Talented Nazareth ends Batavia's season again
Playing catch-up against Nazareth Academy quarterback JJ McCarthy and his talented slew of receivers is not advisable.
Batavia was reminded of that lesson in a 38-24 Class 7A quarterfinal loss in LaGrange Park Saturday, marking the second straight year the Bulldogs fell behind against McCarthy and the Roadrunners in a season-ending loss.
The Batavia offense managed two first downs on its first three possessions, each of which resulted in punts.
The Nazareth offense responded with three scoring drives directed by McCarthy, a 6-foot-2, 185-pound junior committed to Michigan. He completed 6 of 8 passes for 100 yards and a touchdown in staking his team to a 16-0 lead after 14 minutes.
"We finally started to get after JJ a little bit as the game wore on," Batavia coach Dennis Piron said. "I just think we dug ourselves too big a hole early."
No. 2 Nazareth Academy (12-0), the defending Class 7A state champion, advances to a semifinal next week at No. 3 Rolling Meadows (12-0), which defeated No. 22 Wheaton Warrenville South 20-3.
Senior running back Derrick Strongs gave Nazareth a 6-0 lead with a 4-yard run. He rushed for a team-best 71 yards on 10 carries.
McCarthy demonstrated his skill on the second possession. Facing fourth-and-9 at the Batavia 22-yard line, he feather-touched a perfect touchdown pass in stride to sophomore Tyler Morris.
"What he's able to do as a high school kid is just ridiculous and he's still got a whole 'nother year," Batavia senior outside linebacker Quinn Urwiler said.
No. 7 Batavia (9-3) finally gained offensive traction on the fourth try. An 8-play, 66-yard march culminated in a 4-yard, off-tackle run by Quinn Urwiler. The touchdown was set up two plays earlier by a 28-yard pass from Kyle Oroni to junior Trey Urwiler, who finished with 9 receptions for 85 of Batavia's 309 total yards.
The Roadrunners answered with a 9-play, 61-yard drive dotted with four McCarthy completions for 54 yards. He connected three times with 6-foot-6 junior Landon Morris before finding 6-5 junior Tanner Koziol in the end zone for a 22-7 lead with 3:07 left in the first half.
"He's a great quarterback and the receiver corps he's got, he could just go to anyone," said Batavia senior Sam Barus, a safety committed to Bucknell. "There's not really a weak link there."
McCarthy completed 15 of 30 attempts for 250 yards and 3 touchdowns.
"We came out running the ball pretty good," the Nazareth quarterback said. "Then we realized that the pass game was there."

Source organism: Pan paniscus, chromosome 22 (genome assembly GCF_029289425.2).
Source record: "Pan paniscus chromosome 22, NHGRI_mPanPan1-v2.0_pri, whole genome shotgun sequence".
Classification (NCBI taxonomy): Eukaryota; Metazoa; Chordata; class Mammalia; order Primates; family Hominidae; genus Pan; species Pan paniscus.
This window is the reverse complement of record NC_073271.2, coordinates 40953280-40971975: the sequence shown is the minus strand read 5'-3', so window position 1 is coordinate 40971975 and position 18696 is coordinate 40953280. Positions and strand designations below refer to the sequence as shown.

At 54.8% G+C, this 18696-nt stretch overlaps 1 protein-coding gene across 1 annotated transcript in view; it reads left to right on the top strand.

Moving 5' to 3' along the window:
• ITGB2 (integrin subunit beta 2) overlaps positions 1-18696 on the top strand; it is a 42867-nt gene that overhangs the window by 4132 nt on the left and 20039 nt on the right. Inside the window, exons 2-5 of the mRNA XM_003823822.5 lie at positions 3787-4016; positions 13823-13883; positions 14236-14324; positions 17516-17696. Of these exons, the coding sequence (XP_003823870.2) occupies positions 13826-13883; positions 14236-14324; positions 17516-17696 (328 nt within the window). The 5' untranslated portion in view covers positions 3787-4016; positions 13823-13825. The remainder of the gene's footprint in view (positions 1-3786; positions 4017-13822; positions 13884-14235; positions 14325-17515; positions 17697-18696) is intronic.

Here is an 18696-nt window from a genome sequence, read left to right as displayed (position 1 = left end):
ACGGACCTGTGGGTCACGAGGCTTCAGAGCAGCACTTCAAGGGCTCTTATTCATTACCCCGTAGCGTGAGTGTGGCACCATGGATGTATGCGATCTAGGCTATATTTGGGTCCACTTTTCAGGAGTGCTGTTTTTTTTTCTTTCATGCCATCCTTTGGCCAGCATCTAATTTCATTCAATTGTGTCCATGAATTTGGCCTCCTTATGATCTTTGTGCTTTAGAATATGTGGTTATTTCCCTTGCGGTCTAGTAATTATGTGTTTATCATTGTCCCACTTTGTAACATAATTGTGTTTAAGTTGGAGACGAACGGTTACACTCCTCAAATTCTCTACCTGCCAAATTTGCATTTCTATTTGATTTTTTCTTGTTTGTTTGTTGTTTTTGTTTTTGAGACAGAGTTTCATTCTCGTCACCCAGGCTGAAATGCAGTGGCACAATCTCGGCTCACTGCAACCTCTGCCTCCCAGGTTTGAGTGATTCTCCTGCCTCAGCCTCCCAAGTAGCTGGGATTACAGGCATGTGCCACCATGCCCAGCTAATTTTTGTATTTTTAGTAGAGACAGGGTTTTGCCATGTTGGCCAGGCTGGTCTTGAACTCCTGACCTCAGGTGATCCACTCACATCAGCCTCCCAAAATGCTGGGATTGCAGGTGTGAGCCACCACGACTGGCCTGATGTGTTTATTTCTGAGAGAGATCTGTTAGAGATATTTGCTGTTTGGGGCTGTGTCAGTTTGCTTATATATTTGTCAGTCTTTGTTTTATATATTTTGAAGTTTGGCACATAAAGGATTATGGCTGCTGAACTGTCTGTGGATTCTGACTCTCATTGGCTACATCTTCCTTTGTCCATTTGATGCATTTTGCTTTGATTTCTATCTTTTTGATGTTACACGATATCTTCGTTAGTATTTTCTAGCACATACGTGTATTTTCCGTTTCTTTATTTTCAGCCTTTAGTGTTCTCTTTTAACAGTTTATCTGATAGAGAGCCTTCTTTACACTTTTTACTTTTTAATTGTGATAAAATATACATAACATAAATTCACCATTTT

Batavia tried to surprise the Roadrunners with an onside kick to open the second half. Nazareth recovered at the Batavia 44-yard line and scored four plays later. McCarthy's 22-yard strike to Landon Morris gave his team a 28-7 lead 73 seconds into the third quarter.
"That's on me," Piron said of the onside kick. "We practice it quite a bit. I really thought we might be able to catch them and we did. It just didn't work out. I feel bad about that. It's my call and I hope I didn't hurt the kids chances with that."
Barus rejuvenated the Batavia sideline by returning the ensuing kickoff 85 yards for a touchdown that sliced the deficit to 28-14.
Following a short Nazareth field goal by Drew Hughes, the Bulldogs had to settle for a 21-yard field goal of their own from Jackson Williams with 7:31 left in the game. The kick capped a 19-play, 63-yard drive that chewed over eight minutes off the clock.
Batavia regained possession with 4:21 to play and drove to midfield, but an Oroni pass was intercepted by Tyler Morris. He raced 65 yards up the left sideline untouched to give Nazareth a 21-point lead with 2:49 remaining.
That all but spelled the end for the DuKane Conference co-champions. The Bulldogs scored on a 43-yard touchdown catch and run by Art Taylor against a prevent defense with 2:24 left, but the hole was too deep.
Barus later encapsulated what it was like to grow up in Batavia and play three varsity seasons that included a 2017 state title, a 2018 semifinal appearance, a 2019 quarterfinal and a 34-5 record.
"It's something special," he said. "Just the brotherhood and the family. You grow up in this. You start off an elementary school saying 'I want to be a Batavia football player.' You move into middle school and you're that much closer. Then your four years come and it's the best time of your life."